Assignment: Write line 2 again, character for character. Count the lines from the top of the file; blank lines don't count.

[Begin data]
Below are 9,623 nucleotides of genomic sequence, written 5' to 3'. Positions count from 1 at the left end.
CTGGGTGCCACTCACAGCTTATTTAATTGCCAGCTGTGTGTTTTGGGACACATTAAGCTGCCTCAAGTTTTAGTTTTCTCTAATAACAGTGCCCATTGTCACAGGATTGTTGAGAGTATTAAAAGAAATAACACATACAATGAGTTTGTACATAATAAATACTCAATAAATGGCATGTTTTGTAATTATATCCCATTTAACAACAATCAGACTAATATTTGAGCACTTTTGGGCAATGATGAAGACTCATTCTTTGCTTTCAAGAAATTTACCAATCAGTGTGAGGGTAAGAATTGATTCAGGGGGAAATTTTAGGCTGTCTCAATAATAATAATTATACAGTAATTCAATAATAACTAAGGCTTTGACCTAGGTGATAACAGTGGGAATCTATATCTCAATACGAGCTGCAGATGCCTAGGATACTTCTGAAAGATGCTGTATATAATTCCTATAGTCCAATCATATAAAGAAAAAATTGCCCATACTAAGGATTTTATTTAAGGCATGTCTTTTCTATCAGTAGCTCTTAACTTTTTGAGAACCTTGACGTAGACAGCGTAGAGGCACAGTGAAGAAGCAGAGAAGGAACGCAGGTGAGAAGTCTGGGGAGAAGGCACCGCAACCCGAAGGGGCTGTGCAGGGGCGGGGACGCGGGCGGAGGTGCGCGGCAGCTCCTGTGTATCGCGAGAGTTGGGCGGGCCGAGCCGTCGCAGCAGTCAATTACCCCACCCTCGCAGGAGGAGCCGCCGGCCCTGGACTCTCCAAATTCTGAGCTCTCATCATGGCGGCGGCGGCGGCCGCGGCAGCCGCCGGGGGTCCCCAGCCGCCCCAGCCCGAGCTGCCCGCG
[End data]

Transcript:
CTGGGTGCCACTCACAGCTTATTTAATTGCCAGCTGTGTGTTTTGGGACACATTAAGCTGCCTCAAGTTTTAGTTTTCTCTAATAACAGTGCCCATTGTCACAGGATTGTTGAGAGTATTAAAAGAAATAACACATACAATGAGTTTGTACATAATAAATACTCAATAAATGGCATGTTTTGTAATTATATCCCATTTAACAACAATCAGACTAATATTTGAGCACTTTTGGGCAATGATGAAGACTCATTCTTTGCTTTCAAGAAATTTACCAATCAGTGTGAGGGTAAGAATTGATTCAGGGGGAAATTTTAGGCTGTCTCAATAATAATAATTATACAGTAATTCAATAATAACTAAGGCTTTGACCTAGGTGATAACAGTGGGAATCTATATCTCAATACGAGCTGCAGATGCCTAGGATACTTCTGAAAGATGCTGTATATAATTCCTATAGTCCAATCATATAAAGAAAAAATTGCCCATACTAAGGATTTTATTTAAGGCATGTCTTTTCTATCAGTAGCTCTTAACTTTTTGAGAACCTTGACGTAGACAGCGTAGAGGCACAGTGAAGAAGCAGAGAAGGAACGCAGGTGAGAAGTCTGGGGAGAAGGCACCGCAACCCGAAGGGGCTGTGCAGGGGCGGGGACGCGGGCGGAGGTGCGCGGCAGCTCCTGTGTATCGCGAGAGTTGGGCGGGCCGAGCCGTCGCAGCAGTCAATTACCCCACCCTCGCAGGAGGAGCCGCCGGCCCTGGACTCTCCAAATTCTGAGCTCTCATCATGGCGGCGGCGGCGGCCGCGGCAGCCGCCGGGGGTCCCCAGCCGCCCCAGCCCGAGCTGCCCGCG